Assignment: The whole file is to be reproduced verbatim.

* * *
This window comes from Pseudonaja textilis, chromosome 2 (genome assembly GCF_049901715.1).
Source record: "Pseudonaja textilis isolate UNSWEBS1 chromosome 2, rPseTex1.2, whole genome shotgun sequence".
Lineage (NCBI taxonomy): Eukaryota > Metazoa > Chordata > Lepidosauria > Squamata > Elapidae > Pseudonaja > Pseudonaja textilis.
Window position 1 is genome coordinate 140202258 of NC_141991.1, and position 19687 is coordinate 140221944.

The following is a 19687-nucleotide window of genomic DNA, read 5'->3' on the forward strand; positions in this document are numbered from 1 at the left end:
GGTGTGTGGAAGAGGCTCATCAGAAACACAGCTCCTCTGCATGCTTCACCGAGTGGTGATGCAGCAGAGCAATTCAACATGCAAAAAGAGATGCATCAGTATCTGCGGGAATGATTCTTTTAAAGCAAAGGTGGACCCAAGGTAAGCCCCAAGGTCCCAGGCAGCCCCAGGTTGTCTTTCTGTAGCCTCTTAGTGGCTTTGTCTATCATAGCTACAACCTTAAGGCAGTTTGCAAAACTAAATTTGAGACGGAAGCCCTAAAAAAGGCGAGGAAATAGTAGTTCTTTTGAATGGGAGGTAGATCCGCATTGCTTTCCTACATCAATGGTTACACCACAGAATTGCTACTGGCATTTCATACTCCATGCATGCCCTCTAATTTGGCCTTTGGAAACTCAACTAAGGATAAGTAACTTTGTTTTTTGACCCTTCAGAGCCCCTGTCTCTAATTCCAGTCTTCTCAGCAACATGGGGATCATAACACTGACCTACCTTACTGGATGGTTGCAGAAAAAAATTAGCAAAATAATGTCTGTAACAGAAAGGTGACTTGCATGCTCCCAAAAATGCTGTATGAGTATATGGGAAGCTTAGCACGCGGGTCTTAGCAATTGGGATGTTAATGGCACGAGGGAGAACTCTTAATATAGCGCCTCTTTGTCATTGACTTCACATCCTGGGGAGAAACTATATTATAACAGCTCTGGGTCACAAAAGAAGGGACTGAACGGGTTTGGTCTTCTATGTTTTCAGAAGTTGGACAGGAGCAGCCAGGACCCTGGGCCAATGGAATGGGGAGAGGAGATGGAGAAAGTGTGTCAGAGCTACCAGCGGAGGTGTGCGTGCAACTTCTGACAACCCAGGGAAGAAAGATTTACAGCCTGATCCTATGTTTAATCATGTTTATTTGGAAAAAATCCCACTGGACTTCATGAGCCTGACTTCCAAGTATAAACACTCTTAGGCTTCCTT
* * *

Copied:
This window comes from Pseudonaja textilis, chromosome 2 (genome assembly GCF_049901715.1).
Source record: "Pseudonaja textilis isolate UNSWEBS1 chromosome 2, rPseTex1.2, whole genome shotgun sequence".
Lineage (NCBI taxonomy): Eukaryota > Metazoa > Chordata > Lepidosauria > Squamata > Elapidae > Pseudonaja > Pseudonaja textilis.
Window position 1 is genome coordinate 140202258 of NC_141991.1, and position 19687 is coordinate 140221944.

The following is a 19687-nucleotide window of genomic DNA, read 5'->3' on the forward strand; positions in this document are numbered from 1 at the left end:
GGTGTGTGGAAGAGGCTCATCAGAAACACAGCTCCTCTGCATGCTTCACCGAGTGGTGATGCAGCAGAGCAATTCAACATGCAAAAAGAGATGCATCAGTATCTGCGGGAATGATTCTTTTAAAGCAAAGGTGGACCCAAGGTAAGCCCCAAGGTCCCAGGCAGCCCCAGGTTGTCTTTCTGTAGCCTCTTAGTGGCTTTGTCTATCATAGCTACAACCTTAAGGCAGTTTGCAAAACTAAATTTGAGACGGAAGCCCTAAAAAAGGCGAGGAAATAGTAGTTCTTTTGAATGGGAGGTAGATCCGCATTGCTTTCCTACATCAATGGTTACACCACAGAATTGCTACTGGCATTTCATACTCCATGCATGCCCTCTAATTTGGCCTTTGGAAACTCAACTAAGGATAAGTAACTTTGTTTTTTGACCCTTCAGAGCCCCTGTCTCTAATTCCAGTCTTCTCAGCAACATGGGGATCATAACACTGACCTACCTTACTGGATGGTTGCAGAAAAAAATTAGCAAAATAATGTCTGTAACAGAAAGGTGACTTGCATGCTCCCAAAAATGCTGTATGAGTATATGGGAAGCTTAGCACGCGGGTCTTAGCAATTGGGATGTTAATGGCACGAGGGAGAACTCTTAATATAGCGCCTCTTTGTCATTGACTTCACATCCTGGGGAGAAACTATATTATAACAGCTCTGGGTCACAAAAGAAGGGACTGAACGGGTTTGGTCTTCTATGTTTTCAGAAGTTGGACAGGAGCAGCCAGGACCCTGGGCCAATGGAATGGGGAGAGGAGATGGAGAAAGTGTGTCAGAGCTACCAGCGGAGGTGTGCGTGCAACTTCTGACAACCCAGGGAAGAAAGATTTACAGCCTGATCCTATGTTTAATCATGTTTATTTGGAAAAAATCCCACTGGACTTCATGAGCCTGACTTCCAAGTATAAACACTCTTAGGCTTCCTT